Attack Fuels Anti-Attack

Grizzly mauling alters life of hunter who created a successful spray that can save others from his experience

Grizzly mauling alters life of hunter who created a successful spray that can save others from his experience

Mark Matheny knows it’s not true, that old joke about not having to outrun a bear, only having to outrun your hunting partner.


“Because they lock in on you like a homing missile,” said Matheny, who survived a brutal bear attack 20 years ago and developed a bear spray to prevent others from being attacked.

On that September morning in 1992, Matheny saw a grizzly throw off her cubs and charge him. He yelled “It’s a bear. Get your spray” as he ran past hunting partner Fred Bahnson.

“He dove off the trail behind a pine tree,” Matheny said. “She passed him.”



Click image for Mark Matheny photo gallery, but beware there are graphic images


The 400-pound bear soon had its mouth around Matheny’s head. Bahnson came to assist but the bear knocked him to the ground, then turned its attention back to Matheny as he tried to crawl away like a mouse, and then it felt like she would nearly rip his arm off.

Bahnson ended the attack by emptying a can of pepper spray in the bear’s face, but the damage was done. A doctor, Bahnson got Matheny to a hospital and tended to his horrific injuries for seven hours. The wounds healed and Matheny vowed to work to prevent others from suffering as he did.


“It sure changed my life. I thought my life was going to be snuffed out -- this bear had my head in its mouth -- I thought my time on earth was finished,” he said. “They become a beast when they’re chewing on you. It all happened so quick. We estimate the attack was 15, 20 seconds from start to finish. I came out very blessed.”

Matheny said he went to the attack scene 11 days later, wanting to make his peace. He said he would never go out in bear country again unprepared.

“Now, I’m glad that happened to me because it helped me develop a product that has been successful out there,” he said of UDAP Pepper Power Bear Deterrent. “The reason why it works is because of their keen sense of smell. You can turn them. The bear spray is just like a bullet up their nose.

“If within 15 feet, they are going to go off and try to get it out of their eyes. We’ve never had a bear come through it. It just turns them. I know it works better than a firearm.”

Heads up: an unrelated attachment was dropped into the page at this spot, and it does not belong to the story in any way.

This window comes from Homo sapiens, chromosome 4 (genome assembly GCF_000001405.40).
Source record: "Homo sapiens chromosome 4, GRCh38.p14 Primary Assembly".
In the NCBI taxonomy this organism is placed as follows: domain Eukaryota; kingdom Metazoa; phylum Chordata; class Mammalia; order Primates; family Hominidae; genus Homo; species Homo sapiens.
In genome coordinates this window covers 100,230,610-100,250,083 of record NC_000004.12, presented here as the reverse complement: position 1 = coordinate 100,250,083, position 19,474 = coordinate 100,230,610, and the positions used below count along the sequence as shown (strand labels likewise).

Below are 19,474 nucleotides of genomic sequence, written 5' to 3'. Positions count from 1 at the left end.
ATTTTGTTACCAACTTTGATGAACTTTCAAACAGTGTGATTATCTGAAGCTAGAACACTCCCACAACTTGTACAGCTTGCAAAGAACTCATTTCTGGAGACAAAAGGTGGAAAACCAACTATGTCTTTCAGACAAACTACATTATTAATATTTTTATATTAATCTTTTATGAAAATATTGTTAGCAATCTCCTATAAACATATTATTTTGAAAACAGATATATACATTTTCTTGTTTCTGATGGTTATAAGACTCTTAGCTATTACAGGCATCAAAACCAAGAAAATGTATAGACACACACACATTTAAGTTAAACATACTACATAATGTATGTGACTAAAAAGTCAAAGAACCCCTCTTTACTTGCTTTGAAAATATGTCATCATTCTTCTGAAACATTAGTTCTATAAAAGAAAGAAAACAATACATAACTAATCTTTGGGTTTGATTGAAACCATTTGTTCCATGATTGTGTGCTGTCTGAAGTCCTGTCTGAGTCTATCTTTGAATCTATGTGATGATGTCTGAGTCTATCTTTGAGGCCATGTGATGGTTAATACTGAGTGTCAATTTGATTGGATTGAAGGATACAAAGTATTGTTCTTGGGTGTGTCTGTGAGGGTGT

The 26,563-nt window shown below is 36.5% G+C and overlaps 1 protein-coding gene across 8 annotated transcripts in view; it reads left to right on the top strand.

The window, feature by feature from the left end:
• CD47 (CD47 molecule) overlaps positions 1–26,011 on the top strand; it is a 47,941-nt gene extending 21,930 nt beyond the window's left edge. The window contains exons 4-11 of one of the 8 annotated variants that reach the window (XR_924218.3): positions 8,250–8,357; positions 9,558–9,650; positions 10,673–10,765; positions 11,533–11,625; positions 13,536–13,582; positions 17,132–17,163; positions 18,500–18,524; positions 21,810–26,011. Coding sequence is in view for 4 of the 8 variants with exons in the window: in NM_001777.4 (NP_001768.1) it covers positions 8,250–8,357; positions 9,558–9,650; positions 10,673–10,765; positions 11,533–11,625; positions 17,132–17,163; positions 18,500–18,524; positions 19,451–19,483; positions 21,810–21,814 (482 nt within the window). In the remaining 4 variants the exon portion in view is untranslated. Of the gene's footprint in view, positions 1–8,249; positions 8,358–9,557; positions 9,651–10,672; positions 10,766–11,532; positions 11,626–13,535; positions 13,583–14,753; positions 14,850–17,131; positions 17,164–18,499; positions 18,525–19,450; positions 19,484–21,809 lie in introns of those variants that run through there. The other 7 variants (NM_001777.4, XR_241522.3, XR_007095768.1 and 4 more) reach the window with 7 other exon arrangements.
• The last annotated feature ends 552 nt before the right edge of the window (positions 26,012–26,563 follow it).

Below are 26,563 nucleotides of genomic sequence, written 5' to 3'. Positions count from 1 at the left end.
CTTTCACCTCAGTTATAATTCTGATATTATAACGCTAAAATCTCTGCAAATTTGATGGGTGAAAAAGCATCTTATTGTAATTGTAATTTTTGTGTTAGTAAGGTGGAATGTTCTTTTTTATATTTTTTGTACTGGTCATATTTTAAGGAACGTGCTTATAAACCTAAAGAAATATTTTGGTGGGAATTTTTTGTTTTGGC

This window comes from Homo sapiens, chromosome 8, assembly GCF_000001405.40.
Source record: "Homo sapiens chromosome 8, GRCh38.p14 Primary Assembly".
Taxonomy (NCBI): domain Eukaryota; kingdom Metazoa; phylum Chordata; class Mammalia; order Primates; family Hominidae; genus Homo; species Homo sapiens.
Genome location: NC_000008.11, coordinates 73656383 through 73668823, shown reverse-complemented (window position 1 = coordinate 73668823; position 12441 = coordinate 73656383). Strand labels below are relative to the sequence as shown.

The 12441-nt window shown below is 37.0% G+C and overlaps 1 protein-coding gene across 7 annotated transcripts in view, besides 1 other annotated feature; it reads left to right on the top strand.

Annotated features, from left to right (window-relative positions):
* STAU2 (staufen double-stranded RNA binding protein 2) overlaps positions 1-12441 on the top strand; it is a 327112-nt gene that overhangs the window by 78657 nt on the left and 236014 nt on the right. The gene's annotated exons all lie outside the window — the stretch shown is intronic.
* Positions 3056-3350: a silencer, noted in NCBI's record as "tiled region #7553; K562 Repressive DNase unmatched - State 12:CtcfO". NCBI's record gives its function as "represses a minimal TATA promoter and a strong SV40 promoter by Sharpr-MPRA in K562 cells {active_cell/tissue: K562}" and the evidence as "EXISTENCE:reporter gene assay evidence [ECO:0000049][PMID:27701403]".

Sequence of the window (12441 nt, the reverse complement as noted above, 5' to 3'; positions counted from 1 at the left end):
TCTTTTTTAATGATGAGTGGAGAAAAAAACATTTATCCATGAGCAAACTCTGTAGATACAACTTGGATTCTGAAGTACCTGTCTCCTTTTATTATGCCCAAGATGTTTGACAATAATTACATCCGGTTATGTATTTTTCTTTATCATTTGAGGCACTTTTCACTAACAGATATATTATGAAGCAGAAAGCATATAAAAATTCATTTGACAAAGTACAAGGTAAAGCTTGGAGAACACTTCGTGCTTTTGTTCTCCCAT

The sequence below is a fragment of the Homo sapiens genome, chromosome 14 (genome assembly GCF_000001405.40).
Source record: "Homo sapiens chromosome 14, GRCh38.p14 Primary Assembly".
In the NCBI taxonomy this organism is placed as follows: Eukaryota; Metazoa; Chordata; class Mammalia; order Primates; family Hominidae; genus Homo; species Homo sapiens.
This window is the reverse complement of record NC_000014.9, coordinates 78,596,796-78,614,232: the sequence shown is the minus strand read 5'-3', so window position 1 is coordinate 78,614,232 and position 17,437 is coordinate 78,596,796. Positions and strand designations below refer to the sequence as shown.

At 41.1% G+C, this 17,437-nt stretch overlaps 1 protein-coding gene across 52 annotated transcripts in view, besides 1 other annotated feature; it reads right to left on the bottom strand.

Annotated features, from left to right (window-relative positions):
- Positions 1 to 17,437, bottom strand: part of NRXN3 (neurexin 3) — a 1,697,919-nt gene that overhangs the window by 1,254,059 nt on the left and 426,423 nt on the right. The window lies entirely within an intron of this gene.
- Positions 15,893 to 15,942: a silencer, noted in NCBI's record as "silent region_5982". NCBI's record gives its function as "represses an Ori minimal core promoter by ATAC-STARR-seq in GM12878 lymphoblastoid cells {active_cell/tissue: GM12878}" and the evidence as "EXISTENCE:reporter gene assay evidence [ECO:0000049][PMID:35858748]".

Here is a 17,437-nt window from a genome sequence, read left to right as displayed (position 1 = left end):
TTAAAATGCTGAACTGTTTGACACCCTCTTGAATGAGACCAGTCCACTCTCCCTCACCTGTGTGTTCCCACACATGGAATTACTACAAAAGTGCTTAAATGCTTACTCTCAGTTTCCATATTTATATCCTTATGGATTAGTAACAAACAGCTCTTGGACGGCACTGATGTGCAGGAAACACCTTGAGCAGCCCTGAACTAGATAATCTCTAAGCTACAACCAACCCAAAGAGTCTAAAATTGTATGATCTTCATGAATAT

Matheny’s products can be found on BearSpray.com or ask for it at your favorite Outdoor Retailer. It comes with a hip or chest holster for quick access and shoots from the holster action.

“You don’t have time to evaluate; you just have to react,” he said. “You only get a few seconds to respond. That’s why guys with firearms only get one shot.”

UDAP also sells products like bear-proof containers for storing food in bear country, electric fences and even a spray reliever that neutralizes the effects of Oleoresin Capsicum, the chemical that puts the pep in pepper spray.

 “We supply about 15 items to Cabela’s and have other Outdoor Retailers educate customers on how to store and use if effectively" Matheny said. “We do what we can to train people. We really recommend people learn how to use these products. You practice shooting your firearm why wouldn’t you practice how to shoot this.”

He said one fact that all should know is the spray should be pointed somewhat downward so the rising cloud gets directly in a low-charging bear’s face. “You point lower than you think,” he said.

In marketing his bear spray, Matheny has worked with archery friend Casey Anderson, whose trained bear, Brutus was used in reenactment of Matheny’s attack. Now a two-minute clip of his attack video can be viewed on YouTube. It has even gone viral with more than 9 million hits and counting.

“Brutus is the spokesbear for my product,” Matheny said.

Seeing a simulated attack helps him gain attention when he’s giving a seminar or informing youth on things like never taking a “a peanut butter and jelly sandwich into your tent.”

As they made their way back from the attack scene to their vehicle, Matheny stopped and had Bahnson take a photo of him and the horrific wounds he suffered. He’s taken some heat for using the image to show people the damage a bear can inflict, but feels no regrets -- “I want to get their attention.”

What Matheny really takes pride in are clients who prevented an attack with his products, and hearing the stories.

“One man called and wanted to thank me personally,” he said. “He nailed it with our spray and turned the bear right around. That’s what makes me work hard at what we do.

“If it has helped to save somebody’s life, I feel like I’ve done my job, regardless if I’m using that bloody photo or not.”

For a video on Mark Matheny, click here. For Mark Matheny's first-person account of the attack, click here.

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